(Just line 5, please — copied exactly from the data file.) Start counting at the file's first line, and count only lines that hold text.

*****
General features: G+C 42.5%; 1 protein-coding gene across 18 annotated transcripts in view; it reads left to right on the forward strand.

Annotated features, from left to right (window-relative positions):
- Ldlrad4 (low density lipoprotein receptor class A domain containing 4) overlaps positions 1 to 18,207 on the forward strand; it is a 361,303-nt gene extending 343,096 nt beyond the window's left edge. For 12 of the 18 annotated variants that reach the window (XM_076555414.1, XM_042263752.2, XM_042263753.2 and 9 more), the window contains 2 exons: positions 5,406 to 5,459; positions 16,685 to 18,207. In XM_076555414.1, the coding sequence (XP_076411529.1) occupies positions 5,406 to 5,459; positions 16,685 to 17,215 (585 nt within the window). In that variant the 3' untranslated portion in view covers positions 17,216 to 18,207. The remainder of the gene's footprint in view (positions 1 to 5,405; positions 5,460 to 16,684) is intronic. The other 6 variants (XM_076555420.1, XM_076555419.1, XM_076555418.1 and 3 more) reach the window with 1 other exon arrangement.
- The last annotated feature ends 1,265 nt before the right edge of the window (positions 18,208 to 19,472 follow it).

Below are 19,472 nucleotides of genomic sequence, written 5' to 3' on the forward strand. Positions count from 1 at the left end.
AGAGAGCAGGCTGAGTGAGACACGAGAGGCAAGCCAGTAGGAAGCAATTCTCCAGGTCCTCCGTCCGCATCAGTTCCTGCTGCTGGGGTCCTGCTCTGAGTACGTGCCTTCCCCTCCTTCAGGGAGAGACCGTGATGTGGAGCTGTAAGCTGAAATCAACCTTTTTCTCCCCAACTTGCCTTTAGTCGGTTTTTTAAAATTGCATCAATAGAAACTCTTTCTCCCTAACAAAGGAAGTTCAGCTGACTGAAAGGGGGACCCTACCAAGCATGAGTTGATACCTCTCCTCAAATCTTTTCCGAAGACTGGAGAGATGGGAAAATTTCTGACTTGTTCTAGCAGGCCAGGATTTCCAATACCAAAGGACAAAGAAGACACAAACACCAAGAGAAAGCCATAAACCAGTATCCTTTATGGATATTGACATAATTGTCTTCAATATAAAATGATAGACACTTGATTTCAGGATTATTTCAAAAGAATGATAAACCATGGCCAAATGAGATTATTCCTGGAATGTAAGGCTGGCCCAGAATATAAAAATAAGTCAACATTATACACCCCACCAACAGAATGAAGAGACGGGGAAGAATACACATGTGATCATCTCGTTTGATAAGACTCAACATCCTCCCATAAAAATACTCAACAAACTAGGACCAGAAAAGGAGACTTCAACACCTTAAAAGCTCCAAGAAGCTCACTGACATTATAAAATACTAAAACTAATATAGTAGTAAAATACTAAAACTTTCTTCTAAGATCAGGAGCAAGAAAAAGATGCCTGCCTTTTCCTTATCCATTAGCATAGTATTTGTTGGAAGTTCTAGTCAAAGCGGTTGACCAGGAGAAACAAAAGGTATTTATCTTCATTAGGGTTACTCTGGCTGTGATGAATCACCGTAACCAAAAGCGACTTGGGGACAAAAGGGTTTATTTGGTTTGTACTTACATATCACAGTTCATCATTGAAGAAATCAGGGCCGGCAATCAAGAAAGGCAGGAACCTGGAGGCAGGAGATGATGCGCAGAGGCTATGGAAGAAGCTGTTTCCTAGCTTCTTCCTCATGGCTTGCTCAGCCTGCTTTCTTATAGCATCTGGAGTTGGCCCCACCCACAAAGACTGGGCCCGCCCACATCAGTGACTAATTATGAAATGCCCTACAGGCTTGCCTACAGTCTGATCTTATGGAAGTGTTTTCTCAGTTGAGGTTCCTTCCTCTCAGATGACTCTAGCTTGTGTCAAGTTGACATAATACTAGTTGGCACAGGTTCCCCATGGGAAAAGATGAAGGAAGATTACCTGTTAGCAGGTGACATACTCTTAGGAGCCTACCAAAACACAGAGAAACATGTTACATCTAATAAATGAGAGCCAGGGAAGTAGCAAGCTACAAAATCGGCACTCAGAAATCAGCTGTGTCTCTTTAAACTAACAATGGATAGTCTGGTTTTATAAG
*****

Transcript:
Below are 19,472 nucleotides of genomic sequence, written 5' to 3' on the forward strand. Positions count from 1 at the left end.